To give you another reference, for a gift I bought a complete set of mostly uncirculated LMCs (1959-2006) in a Dansco album for less than $25 on eBay in May. Used Dansco albums cost over $20, so that gives you an idea of how much of a premium the modern Lincoln cents brought.


Some people would be surprised at the wholesale price of many of the '80's era cents. There's a perception among most that they are all common and they really are limited to about $20 a roll but the roll price is set by typical rolls and typical rolls are often pretty sad. Nice chBU coins bring more.

Time don't fly, it bounds and leaps.
Valued Member
United States
220 Posts
 Posted 12/03/2020  6:57 pm  Show Profile   Bookmark this reply Add My2cent to your friends list Get a Link to this Reply
I understand that. I was just curious if people were really buying these high grade cent or if it is something that went out of style already. I do have maybe one or two coins that might be almost good enough for something like that type of grading but without being sure it would be a waste of money like you said.



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United States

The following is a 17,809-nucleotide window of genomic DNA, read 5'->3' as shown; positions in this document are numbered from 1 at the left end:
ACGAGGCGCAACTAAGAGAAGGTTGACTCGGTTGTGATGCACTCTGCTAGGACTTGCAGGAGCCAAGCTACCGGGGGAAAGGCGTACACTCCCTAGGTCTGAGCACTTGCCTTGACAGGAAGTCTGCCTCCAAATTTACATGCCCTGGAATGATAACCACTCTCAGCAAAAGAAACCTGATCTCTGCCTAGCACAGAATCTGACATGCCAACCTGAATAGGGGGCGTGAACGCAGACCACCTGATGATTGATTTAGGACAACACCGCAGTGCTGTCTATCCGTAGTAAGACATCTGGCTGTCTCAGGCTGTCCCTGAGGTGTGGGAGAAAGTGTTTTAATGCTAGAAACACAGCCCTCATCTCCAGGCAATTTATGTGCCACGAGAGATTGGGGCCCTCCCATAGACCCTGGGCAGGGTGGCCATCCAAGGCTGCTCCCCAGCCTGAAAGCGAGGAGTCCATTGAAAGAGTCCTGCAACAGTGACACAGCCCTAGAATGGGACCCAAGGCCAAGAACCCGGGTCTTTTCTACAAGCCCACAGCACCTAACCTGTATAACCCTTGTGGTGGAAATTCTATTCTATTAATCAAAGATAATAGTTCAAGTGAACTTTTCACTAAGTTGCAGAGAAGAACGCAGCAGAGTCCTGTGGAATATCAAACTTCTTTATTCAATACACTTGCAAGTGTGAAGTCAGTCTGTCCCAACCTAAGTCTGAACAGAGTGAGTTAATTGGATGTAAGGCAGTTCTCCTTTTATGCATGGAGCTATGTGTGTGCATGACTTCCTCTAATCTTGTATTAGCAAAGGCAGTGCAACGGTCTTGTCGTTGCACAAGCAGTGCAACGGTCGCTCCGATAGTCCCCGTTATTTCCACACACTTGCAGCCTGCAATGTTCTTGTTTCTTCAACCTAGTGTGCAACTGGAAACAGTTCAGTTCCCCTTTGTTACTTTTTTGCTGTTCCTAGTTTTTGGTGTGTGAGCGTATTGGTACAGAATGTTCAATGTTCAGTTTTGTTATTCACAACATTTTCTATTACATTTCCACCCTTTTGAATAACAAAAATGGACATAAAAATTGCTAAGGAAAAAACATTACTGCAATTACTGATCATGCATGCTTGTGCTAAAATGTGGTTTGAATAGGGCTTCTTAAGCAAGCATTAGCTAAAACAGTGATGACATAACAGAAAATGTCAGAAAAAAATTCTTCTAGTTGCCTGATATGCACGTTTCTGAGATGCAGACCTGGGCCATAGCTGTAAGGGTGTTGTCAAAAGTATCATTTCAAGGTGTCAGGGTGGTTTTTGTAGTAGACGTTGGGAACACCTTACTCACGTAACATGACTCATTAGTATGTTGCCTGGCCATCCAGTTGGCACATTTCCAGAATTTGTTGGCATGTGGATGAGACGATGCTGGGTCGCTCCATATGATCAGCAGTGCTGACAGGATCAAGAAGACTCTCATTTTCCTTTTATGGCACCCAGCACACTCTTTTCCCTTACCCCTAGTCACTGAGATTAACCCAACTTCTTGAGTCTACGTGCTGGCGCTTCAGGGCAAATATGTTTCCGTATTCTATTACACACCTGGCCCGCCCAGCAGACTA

82 Posts
 Posted 12/03/2020  7:12 pm  Show Profile   Bookmark this reply Add msl2196 to your friends list Get a Link to this Reply
My guess says the 1979 is AU-55 and the 1957-D is MS63/64 RB. But then again, I'm not a professional...
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 Posted 12/03/2020  10:39 pm  Show Profile   Bookmark this reply Add My2cent to your friends list Get a Link to this Reply
Hay, 64 is not to shabby but no I'm not planning on spending money for grading. I will hold on to them for a while until I see a more fit time. Perhaps the demand will increase. Thanks everyone for indulging me on this subject. I enjoyed the conversation.
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 Posted 12/03/2020  11:15 pm  Show Profile   Bookmark this reply Add cwb to your friends list Get a Link to this Reply